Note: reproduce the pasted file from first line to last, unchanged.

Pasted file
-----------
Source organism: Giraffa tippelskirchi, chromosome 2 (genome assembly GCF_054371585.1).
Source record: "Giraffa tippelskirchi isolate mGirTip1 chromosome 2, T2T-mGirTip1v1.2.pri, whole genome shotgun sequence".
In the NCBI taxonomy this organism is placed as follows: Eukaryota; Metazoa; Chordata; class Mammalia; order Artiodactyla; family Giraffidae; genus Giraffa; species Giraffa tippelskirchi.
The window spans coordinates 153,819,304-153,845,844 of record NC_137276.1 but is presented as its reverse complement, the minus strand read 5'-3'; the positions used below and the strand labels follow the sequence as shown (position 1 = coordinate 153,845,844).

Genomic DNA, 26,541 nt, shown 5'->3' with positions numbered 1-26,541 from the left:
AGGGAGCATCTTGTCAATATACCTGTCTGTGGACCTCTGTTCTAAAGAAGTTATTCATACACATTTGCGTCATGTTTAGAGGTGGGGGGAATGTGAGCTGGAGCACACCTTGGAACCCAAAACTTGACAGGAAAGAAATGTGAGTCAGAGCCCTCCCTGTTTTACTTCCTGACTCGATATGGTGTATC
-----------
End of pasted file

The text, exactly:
Source organism: Giraffa tippelskirchi, chromosome 2 (genome assembly GCF_054371585.1).
Source record: "Giraffa tippelskirchi isolate mGirTip1 chromosome 2, T2T-mGirTip1v1.2.pri, whole genome shotgun sequence".
In the NCBI taxonomy this organism is placed as follows: Eukaryota; Metazoa; Chordata; class Mammalia; order Artiodactyla; family Giraffidae; genus Giraffa; species Giraffa tippelskirchi.
The window spans coordinates 153,819,304-153,845,844 of record NC_137276.1 but is presented as its reverse complement, the minus strand read 5'-3'; the positions used below and the strand labels follow the sequence as shown (position 1 = coordinate 153,845,844).

Genomic DNA, 26,541 nt, shown 5'->3' with positions numbered 1-26,541 from the left:
AGGGAGCATCTTGTCAATATACCTGTCTGTGGACCTCTGTTCTAAAGAAGTTATTCATACACATTTGCGTCATGTTTAGAGGTGGGGGGAATGTGAGCTGGAGCACACCTTGGAACCCAAAACTTGACAGGAAAGAAATGTGAGTCAGAGCCCTCCCTGTTTTACTTCCTGACTCGATATGGTGTATC